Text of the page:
Therizinosauria

Therizinosaurs (or segnosaurs) were theropod dinosaurs belonging to the clade Therizinosauria. Therizinosaur fossils have been found in Early through Late Cretaceous deposits in Mongolia, the People's Republic of China, western North America and possibly Australia.[2] Various features of the forelimbs, skull and pelvis unite these finds as both theropods and as maniraptorans, close relatives to birds.

The name therizinosaur is derived from the Greek θερίζω[3] therízein, meaning 'to reap' or 'to cut off', and σαῦρος[4] saûros meaning 'lizard'. The older name segnosaur is derived from the Latin segnis meaning 'slow' or 'sluggish', and σαῦρος.

Therizinosauria
Temporal range: EarlyLate Cretaceous, 130–66 Ma
Possible Early Jurassic record[1]
Nothronychus (1)
Reconstructed skeleton of Nothronychus graffami
Scientific classification
Kingdom: Animalia
Phylum: Chordata
Clade: Dinosauria
Order: Saurischia
Suborder: Theropoda
Clade: Aveairfoila
Clade: Therizinosauria
Russell, 1997
Subgroups
Synonyms

Segnosauria Barsbold, 1980
Segnosaurischia Dong, 1987

Description

Beipiao1mmartyniuk
Life restoration of Beipiaosaurus inexpectus.

Therizinosaurs had a very distinctive, often confusing set of characteristics. Their long necks, wide torsos, and hind feet with four toes used in walking resembled those of basal sauropodomorph dinosaurs. Their unique hip bones, which pointed backwards and were partially fused together, initially reminded paleontologists of the "bird-hipped" ornithischians. Among the most striking characteristics of therizinosaurs are the enormous claws on their hands, which reached lengths of around one meter in Therizinosaurus. The unusual range of motion in therizinosaur forelimbs, which allowed them to reach forward to a degree other theropods could not achieve, also supports the idea that they were mainly herbivorous. Therizinosaurs may have used their long reach and strongly curved claws to grasp and shear leafy branches, in a manner similar to large mammals that lived later on, such as chalicotheres, ground sloths, great apes, and giant pandas.[5]

Skin impressions from Beipiaosaurus indicate that therizinosaurs were covered with a coat of primitive, down-like feathers similar to those seen in the compsognathid Sinosauropteryx, as well as longer, simpler, quill-like feathers that may have been used in display.[6][7] Therizinosaurs spanned a large range of sizes, from the small Beipiaosaurus (which measured 2.2 m [7 ft 3 in] in length),[8] to the gigantic Therizinosaurus, which at an approximate 10 m (33 ft) long and an estimated weight of 5 tonnes,[9] was among the largest-known theropods.

History of research

Erlikosaurus
Outdated reconstruction of a quadrupedal and prosauropod-like Erlikosaurus. Therizinosaurs were often depicted this way until more complete specimens were found

Because early finds were incomplete, the strange suite of anatomical features combining features typical of theropods, prosauropods and ornithischians led some scientists, such as Gregory S. Paul, to conclude that segnosaurs (as they were called before Therizinosaurus was recognized as part of the group) represented a late-surviving suborder of primitive dinosaurs, sometimes thought of as intermediates between prosauropods and ornithischians. Because of their suspected relationship with prosauropods, early depictions of segnosaurs (including illustrations by Paul) portrayed them as semi-quadrupedal, a mode of locomotion now known to have been impossible given the bird-like nature of their wrists.[10] It also led Paul to include segnosaurs within paleontologist Robert T. Bakker's Phytodinosauria in 1986, a superorder which was to include ornithischians, prosauropods, and sauropods, typified by their "blunt, spoon-crowned teeth suitable for cropping plants."[10]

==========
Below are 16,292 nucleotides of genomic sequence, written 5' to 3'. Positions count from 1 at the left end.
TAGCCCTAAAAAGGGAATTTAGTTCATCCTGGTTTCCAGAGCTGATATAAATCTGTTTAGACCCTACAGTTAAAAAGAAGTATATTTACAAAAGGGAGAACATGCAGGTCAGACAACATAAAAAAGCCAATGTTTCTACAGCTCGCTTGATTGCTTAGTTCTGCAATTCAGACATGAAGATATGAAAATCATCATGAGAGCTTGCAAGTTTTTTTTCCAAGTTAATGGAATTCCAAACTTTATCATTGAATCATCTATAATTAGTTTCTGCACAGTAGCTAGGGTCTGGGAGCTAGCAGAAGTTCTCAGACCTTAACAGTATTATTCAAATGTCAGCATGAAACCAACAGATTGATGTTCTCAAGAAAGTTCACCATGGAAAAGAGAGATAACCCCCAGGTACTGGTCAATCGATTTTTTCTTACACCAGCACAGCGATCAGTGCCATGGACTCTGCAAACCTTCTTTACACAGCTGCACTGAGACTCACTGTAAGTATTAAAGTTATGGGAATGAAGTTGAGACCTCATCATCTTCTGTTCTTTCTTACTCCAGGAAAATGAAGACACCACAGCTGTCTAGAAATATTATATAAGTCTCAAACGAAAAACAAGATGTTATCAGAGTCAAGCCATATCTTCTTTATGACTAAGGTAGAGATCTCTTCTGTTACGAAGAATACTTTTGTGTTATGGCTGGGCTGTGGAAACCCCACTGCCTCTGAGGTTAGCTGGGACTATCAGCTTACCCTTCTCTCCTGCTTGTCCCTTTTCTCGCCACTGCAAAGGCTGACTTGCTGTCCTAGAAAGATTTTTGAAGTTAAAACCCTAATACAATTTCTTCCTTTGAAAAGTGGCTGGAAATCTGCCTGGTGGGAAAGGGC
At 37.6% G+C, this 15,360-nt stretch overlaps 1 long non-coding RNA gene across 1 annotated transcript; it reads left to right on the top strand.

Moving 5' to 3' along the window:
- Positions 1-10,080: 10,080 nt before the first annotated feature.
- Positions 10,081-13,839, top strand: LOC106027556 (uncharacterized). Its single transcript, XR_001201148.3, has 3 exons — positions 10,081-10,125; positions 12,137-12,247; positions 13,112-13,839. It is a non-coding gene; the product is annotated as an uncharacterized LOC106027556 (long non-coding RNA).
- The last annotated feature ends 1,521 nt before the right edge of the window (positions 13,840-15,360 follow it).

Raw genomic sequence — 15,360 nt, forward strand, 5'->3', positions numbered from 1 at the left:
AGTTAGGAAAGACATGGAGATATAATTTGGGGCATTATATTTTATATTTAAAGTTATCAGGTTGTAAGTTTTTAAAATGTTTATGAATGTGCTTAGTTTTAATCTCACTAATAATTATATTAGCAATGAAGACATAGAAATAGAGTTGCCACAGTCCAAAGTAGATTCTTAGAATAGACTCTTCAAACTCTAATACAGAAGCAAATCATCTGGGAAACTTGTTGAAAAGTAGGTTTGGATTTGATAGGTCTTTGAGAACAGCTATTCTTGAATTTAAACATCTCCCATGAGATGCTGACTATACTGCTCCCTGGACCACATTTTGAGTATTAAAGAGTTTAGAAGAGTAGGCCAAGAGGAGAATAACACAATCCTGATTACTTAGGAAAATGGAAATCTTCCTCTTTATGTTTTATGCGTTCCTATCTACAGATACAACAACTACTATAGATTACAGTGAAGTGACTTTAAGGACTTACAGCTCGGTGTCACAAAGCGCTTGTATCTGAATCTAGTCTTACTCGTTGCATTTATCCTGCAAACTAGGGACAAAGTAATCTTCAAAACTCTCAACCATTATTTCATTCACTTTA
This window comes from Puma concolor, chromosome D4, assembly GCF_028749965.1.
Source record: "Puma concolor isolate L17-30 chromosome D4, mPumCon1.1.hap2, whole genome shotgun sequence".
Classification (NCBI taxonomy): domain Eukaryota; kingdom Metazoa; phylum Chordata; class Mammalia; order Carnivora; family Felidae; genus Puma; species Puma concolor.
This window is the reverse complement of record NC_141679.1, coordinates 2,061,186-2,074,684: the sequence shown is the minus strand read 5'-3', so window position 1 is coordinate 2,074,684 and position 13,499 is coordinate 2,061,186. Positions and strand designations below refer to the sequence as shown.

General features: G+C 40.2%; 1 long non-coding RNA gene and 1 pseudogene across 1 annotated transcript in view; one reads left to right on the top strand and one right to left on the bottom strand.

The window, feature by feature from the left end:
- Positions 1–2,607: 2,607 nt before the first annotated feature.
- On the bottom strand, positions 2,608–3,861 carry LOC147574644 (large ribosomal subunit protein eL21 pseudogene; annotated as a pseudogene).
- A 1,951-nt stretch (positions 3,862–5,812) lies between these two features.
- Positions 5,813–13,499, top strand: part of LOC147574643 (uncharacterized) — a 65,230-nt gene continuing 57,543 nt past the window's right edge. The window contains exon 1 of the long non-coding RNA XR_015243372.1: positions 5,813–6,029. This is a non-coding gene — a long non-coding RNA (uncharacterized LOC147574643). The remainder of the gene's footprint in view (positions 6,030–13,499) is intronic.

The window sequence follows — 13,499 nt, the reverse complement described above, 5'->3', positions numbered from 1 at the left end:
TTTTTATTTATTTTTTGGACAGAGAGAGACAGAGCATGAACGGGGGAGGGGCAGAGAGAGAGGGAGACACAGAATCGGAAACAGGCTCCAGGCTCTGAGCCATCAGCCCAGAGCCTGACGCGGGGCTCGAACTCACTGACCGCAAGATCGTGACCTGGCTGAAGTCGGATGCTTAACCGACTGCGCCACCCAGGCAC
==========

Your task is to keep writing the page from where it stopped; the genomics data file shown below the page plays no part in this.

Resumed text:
It was not until the mid-1990s, after Alxasaurus was discovered and shown to possess more typically theropod features, and Therizinosaurus was recognized as a member of the segnosaur group, that their true identity as herbivorous descendants of the carnivorous theropods became generally accepted.[11] The relation between the more derived therizinosaurids and other theropods was greatly elucidated by the discovery of primitive members of the group, such as Beipiaosaurus in 1999 and Falcarius in 2005.[6] The scientists who described Falcarius noted that it seemed to represent an intermediate stage between carnivorous and herbivorous theropods, a sort of "missing link" between predatory maniraptorans and plant-eating therizinosaurs.[12] Although they are now classified as theropods, therizinosaurs had skulls similar to those of sauropods and the shape of their teeth and jaws make it likely that they were herbivores.

Systematics

Therizinosaur skeletons
Skeletons to scale

Taxonomy

Barsbold and Perle named the group Segnosauria as an infraorder of Theropoda in 1980.[13] Dong Zhiming (1992) went further, placing the segnosaurs in their own order, Segnosaurischia. This name has been abandoned since the discovery that segnosaurs are a specialized group within the suborder Theropoda. Clark et al. in 2004 considered Segnosaurischia a synonym of Therizinosauroidea.